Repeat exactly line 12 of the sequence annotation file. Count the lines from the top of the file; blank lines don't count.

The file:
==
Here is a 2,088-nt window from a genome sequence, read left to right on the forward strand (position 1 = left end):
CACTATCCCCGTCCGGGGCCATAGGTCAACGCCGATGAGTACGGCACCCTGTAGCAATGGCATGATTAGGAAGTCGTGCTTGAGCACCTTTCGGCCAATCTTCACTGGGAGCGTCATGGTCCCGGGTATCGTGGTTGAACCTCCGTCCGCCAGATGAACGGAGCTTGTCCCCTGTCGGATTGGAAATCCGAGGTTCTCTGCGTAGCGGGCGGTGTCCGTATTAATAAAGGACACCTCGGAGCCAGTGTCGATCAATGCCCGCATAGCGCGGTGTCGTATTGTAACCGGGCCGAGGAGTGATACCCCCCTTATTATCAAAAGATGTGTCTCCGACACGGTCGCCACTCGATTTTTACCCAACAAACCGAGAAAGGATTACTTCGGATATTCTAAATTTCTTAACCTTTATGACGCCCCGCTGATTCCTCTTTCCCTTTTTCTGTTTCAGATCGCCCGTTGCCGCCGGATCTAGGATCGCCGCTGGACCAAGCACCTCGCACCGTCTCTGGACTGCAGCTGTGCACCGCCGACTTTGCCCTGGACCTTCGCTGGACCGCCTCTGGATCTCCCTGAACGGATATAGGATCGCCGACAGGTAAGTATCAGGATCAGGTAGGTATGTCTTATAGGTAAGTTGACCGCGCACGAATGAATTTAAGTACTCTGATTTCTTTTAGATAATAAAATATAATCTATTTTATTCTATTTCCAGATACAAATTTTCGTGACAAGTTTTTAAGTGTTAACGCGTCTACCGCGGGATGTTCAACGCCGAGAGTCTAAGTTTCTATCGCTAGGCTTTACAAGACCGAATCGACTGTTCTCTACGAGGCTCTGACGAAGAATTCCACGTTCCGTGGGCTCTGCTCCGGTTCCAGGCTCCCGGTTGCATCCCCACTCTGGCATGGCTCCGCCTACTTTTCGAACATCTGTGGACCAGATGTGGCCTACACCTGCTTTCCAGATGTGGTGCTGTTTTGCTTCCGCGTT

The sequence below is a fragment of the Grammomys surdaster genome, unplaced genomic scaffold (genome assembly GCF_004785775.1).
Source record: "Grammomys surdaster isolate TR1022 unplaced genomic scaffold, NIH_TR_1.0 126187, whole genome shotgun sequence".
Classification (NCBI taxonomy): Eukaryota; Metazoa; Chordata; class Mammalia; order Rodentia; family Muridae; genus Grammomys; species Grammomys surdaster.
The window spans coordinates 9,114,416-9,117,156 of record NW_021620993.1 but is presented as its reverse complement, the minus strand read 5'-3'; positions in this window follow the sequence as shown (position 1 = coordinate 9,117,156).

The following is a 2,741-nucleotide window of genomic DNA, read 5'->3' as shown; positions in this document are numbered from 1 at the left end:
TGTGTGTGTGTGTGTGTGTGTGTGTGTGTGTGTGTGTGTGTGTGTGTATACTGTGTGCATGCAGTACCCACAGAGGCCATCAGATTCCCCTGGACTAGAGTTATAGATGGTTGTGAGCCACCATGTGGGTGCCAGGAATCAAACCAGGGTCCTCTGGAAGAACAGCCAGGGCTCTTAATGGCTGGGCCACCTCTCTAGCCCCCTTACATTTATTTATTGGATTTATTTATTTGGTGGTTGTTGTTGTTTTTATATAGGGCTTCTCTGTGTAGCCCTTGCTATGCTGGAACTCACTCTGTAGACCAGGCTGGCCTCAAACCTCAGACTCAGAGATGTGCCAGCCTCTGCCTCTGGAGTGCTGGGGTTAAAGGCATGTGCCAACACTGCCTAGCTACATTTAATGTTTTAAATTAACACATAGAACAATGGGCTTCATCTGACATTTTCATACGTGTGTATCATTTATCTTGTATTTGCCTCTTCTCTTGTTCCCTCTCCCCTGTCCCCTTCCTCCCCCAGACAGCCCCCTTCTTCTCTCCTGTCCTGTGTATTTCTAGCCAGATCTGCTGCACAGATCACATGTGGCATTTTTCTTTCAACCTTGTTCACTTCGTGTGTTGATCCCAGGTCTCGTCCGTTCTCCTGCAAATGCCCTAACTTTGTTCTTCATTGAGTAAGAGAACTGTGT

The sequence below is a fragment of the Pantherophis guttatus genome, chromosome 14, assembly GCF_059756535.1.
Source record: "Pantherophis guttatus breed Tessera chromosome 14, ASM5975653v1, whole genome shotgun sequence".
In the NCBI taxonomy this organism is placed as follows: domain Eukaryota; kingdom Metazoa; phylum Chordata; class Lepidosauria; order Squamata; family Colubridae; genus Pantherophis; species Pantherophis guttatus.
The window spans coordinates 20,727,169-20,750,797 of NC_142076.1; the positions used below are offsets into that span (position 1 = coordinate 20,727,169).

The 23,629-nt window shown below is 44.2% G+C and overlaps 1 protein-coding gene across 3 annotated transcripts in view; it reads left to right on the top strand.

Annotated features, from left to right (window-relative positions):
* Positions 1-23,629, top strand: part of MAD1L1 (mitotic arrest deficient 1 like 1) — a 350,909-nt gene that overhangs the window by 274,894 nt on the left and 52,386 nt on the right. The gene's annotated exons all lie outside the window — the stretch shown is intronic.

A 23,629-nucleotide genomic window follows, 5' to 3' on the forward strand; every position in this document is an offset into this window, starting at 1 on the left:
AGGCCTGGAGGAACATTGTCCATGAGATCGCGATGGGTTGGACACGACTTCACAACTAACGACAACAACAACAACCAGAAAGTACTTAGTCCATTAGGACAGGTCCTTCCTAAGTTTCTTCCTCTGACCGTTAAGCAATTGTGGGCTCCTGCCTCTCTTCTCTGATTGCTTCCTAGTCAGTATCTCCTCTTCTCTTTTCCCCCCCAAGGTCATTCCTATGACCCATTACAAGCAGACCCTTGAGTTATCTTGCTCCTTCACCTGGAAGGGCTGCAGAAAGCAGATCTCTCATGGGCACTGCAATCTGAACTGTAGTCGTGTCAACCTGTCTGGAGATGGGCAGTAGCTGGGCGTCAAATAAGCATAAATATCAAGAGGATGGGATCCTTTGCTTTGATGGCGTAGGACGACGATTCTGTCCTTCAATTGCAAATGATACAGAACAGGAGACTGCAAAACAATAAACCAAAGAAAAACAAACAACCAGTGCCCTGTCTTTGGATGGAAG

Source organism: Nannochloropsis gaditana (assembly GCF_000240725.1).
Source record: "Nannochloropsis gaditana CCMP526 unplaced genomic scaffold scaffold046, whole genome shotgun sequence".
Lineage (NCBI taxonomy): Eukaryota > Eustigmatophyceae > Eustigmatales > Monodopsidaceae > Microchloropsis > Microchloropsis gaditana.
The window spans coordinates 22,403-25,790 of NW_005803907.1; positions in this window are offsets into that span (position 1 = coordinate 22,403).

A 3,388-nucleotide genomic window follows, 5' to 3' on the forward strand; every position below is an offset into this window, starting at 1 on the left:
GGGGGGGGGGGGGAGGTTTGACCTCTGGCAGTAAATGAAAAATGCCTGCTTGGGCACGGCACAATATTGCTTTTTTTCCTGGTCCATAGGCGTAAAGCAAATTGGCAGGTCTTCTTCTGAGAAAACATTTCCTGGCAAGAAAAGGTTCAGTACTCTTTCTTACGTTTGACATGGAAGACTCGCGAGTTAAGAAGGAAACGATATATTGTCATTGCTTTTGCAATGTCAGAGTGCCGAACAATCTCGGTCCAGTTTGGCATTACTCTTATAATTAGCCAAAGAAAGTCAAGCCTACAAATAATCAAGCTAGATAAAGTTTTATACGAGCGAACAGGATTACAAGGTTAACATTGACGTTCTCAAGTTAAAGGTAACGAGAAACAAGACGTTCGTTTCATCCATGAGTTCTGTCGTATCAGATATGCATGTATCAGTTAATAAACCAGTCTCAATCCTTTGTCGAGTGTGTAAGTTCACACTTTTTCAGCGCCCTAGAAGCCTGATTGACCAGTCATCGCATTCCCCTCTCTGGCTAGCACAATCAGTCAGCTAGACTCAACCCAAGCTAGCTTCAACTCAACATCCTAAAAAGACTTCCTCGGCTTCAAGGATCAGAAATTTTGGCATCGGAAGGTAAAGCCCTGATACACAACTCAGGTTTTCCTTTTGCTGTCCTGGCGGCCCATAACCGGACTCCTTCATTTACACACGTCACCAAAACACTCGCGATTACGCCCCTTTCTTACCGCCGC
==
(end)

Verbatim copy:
The window spans coordinates 20,727,169-20,750,797 of NC_142076.1; the positions used below are offsets into that span (position 1 = coordinate 20,727,169).